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9 June 2010
A new study shows the number of people admitted to hospital suffering a heart attack fell by 1,200 in the first year after the introduction of the smoking ban in public places in England.
Previous studies have shown exposure to tobacco smoke can trigger a heart attack making it reasonable to assume that a reduction in exposure, because of the ban, would lead to a reduction in heart attacks.
Betty McBride, Director of Policy and Communications at the British Heart Foundation, said: “Banning smoking in public places was a bold step and now we have evidence showing that was absolutely right.
“It’s brilliant news that an average three fewer people a day are admitted to hospital suffering a heart attack. What’s more, we’ll see more benefits in future because heart attacks aren’t the only way that tobacco smoke harms the heart.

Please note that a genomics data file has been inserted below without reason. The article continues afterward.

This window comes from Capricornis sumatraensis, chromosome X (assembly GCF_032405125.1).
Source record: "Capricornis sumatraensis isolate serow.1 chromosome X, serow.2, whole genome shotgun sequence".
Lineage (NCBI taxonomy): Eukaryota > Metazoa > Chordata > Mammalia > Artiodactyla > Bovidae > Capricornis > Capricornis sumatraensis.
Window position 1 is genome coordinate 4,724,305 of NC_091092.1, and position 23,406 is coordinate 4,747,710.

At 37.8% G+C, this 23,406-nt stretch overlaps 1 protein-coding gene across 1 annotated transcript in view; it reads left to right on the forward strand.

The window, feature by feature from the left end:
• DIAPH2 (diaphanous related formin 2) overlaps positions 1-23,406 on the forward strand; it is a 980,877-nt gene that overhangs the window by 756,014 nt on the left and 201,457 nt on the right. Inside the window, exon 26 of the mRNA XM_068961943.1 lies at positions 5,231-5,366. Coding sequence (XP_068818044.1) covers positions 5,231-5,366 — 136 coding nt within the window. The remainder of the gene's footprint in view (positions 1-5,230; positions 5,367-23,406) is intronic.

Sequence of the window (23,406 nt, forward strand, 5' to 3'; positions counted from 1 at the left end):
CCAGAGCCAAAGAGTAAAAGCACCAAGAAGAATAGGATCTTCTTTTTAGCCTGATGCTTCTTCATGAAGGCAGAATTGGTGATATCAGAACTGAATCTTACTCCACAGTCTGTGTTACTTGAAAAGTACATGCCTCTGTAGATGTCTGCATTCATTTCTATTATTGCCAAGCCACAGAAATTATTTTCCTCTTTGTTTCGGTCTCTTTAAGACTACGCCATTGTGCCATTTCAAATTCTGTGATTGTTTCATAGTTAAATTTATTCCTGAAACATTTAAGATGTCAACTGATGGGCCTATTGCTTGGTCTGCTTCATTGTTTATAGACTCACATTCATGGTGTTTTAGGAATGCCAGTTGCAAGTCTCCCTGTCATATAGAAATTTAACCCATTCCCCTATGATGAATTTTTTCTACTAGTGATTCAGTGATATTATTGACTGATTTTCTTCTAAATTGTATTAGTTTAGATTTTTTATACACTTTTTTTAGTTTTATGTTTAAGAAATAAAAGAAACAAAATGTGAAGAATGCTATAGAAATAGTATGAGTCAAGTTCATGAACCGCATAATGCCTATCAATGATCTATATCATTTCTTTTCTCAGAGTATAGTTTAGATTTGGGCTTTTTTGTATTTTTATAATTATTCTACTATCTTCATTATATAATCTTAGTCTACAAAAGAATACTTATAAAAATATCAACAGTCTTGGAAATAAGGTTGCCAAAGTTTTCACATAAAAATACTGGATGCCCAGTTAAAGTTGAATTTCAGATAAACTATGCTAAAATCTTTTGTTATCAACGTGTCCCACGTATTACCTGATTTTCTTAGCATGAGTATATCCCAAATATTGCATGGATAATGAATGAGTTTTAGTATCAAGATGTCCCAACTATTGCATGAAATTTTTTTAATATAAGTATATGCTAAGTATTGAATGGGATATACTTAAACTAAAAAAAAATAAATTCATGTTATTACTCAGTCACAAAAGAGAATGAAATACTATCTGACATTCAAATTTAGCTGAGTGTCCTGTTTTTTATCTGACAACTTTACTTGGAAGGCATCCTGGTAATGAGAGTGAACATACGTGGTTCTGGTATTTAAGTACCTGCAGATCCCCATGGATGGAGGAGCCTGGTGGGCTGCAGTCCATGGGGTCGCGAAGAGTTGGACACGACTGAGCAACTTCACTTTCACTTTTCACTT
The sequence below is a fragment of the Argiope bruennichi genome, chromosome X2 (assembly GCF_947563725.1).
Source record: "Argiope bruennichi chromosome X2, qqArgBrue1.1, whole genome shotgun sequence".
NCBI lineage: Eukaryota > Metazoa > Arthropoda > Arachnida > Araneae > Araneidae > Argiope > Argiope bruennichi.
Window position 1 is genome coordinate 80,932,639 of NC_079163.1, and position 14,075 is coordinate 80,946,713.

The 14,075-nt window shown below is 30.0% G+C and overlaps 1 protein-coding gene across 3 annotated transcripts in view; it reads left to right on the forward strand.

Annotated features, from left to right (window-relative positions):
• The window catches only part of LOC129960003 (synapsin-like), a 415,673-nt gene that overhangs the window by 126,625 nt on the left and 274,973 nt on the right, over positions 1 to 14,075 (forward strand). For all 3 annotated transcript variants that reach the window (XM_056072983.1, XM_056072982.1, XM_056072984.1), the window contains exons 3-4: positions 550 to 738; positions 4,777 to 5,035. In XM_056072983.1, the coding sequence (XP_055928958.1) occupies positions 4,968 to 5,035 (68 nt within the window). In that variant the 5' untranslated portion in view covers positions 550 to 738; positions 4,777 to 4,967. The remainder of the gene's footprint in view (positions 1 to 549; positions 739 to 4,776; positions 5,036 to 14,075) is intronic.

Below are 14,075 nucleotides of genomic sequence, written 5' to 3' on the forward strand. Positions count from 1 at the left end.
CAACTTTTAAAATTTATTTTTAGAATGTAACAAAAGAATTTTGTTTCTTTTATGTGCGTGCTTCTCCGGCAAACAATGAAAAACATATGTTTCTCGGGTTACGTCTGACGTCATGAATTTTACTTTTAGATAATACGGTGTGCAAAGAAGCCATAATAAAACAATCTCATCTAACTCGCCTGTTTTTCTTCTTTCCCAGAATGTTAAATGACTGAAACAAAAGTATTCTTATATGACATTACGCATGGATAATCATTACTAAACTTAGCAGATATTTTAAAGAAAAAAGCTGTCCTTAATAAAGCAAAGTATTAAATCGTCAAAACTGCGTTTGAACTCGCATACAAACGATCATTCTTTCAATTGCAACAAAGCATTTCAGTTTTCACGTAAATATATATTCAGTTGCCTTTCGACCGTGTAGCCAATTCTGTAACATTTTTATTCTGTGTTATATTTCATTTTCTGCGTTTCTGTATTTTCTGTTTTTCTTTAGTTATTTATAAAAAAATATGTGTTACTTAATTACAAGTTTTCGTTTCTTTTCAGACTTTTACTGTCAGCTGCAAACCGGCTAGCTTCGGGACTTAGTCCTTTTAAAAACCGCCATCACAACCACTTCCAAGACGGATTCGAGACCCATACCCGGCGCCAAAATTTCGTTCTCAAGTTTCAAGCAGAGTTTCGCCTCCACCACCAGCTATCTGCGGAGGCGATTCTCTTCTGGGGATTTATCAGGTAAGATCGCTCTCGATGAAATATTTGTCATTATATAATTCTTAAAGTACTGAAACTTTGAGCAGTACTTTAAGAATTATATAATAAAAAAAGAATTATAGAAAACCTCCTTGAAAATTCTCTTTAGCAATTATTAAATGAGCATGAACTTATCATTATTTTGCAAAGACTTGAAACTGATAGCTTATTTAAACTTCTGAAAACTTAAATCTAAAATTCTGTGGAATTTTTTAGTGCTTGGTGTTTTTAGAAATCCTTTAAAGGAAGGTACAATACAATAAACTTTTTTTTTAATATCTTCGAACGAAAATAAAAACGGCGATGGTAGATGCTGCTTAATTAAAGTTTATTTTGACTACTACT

“Government should see this as a green light for further life-saving measures – going beyond the forthcoming ban on vending machines – to crack down on illegal tobacco smuggling and introducing plain packaging on cigarette boxes. These will also help stop people dying prematurely because of smoking-related illnesses.”
Statement issued in response to study: “The short-term impact of smokefree legislation in England: a retrospective analysis on hospital admissions for myocardial infarction” by Michelle Sims, research officer, Roy Maxwell, senior analyst, Linda Bauld, professor of social policy, Anna Gilmore, clinical reader in public health, clinical senior lecturer published in the British Medical Journal (BMJ 2010;340:c2161 doi:10.1136/bmj.c2161)